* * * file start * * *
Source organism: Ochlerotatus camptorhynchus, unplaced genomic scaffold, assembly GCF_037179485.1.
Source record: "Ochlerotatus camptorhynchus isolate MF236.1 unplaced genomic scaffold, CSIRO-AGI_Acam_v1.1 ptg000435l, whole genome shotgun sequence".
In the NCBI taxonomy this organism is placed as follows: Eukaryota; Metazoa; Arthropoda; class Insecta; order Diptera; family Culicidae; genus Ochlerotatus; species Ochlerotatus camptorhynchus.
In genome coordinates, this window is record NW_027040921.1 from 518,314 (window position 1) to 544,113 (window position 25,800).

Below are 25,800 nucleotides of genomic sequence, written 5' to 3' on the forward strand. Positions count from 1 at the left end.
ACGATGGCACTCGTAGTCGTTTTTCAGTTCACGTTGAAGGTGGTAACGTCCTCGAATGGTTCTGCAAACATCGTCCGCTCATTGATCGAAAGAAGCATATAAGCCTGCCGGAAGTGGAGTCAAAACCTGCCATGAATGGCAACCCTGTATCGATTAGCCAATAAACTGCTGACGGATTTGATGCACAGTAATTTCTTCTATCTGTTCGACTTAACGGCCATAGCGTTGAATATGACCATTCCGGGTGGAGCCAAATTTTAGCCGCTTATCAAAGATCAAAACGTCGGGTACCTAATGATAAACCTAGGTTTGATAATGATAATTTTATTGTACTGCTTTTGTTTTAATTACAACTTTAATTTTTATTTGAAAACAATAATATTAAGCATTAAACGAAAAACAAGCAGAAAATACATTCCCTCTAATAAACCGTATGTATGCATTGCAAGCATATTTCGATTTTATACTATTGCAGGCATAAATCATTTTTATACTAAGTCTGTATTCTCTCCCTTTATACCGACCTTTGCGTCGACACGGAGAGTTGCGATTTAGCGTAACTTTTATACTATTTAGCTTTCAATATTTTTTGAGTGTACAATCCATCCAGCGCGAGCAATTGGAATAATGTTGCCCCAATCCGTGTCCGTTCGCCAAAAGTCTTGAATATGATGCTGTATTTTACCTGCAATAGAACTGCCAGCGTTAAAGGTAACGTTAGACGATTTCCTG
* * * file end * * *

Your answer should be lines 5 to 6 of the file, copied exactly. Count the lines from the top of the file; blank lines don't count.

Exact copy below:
Below are 25,800 nucleotides of genomic sequence, written 5' to 3' on the forward strand. Positions count from 1 at the left end.
ACGATGGCACTCGTAGTCGTTTTTCAGTTCACGTTGAAGGTGGTAACGTCCTCGAATGGTTCTGCAAACATCGTCCGCTCATTGATCGAAAGAAGCATATAAGCCTGCCGGAAGTGGAGTCAAAACCTGCCATGAATGGCAACCCTGTATCGATTAGCCAATAAACTGCTGACGGATTTGATGCACAGTAATTTCTTCTATCTGTTCGACTTAACGGCCATAGCGTTGAATATGACCATTCCGGGTGGAGCCAAATTTTAGCCGCTTATCAAAGATCAAAACGTCGGGTACCTAATGATAAACCTAGGTTTGATAATGATAATTTTATTGTACTGCTTTTGTTTTAATTACAACTTTAATTTTTATTTGAAAACAATAATATTAAGCATTAAACGAAAAACAAGCAGAAAATACATTCCCTCTAATAAACCGTATGTATGCATTGCAAGCATATTTCGATTTTATACTATTGCAGGCATAAATCATTTTTATACTAAGTCTGTATTCTCTCCCTTTATACCGACCTTTGCGTCGACACGGAGAGTTGCGATTTAGCGTAACTTTTATACTATTTAGCTTTCAATATTTTTTGAGTGTACAATCCATCCAGCGCGAGCAATTGGAATAATGTTGCCCCAATCCGTGTCCGTTCGCCAAAAGTCTTGAATATGATGCTGTATTTTACCTGCAATAGAACTGCCAGCGTTAAAGGTAACGTTAGACGATTTCCTG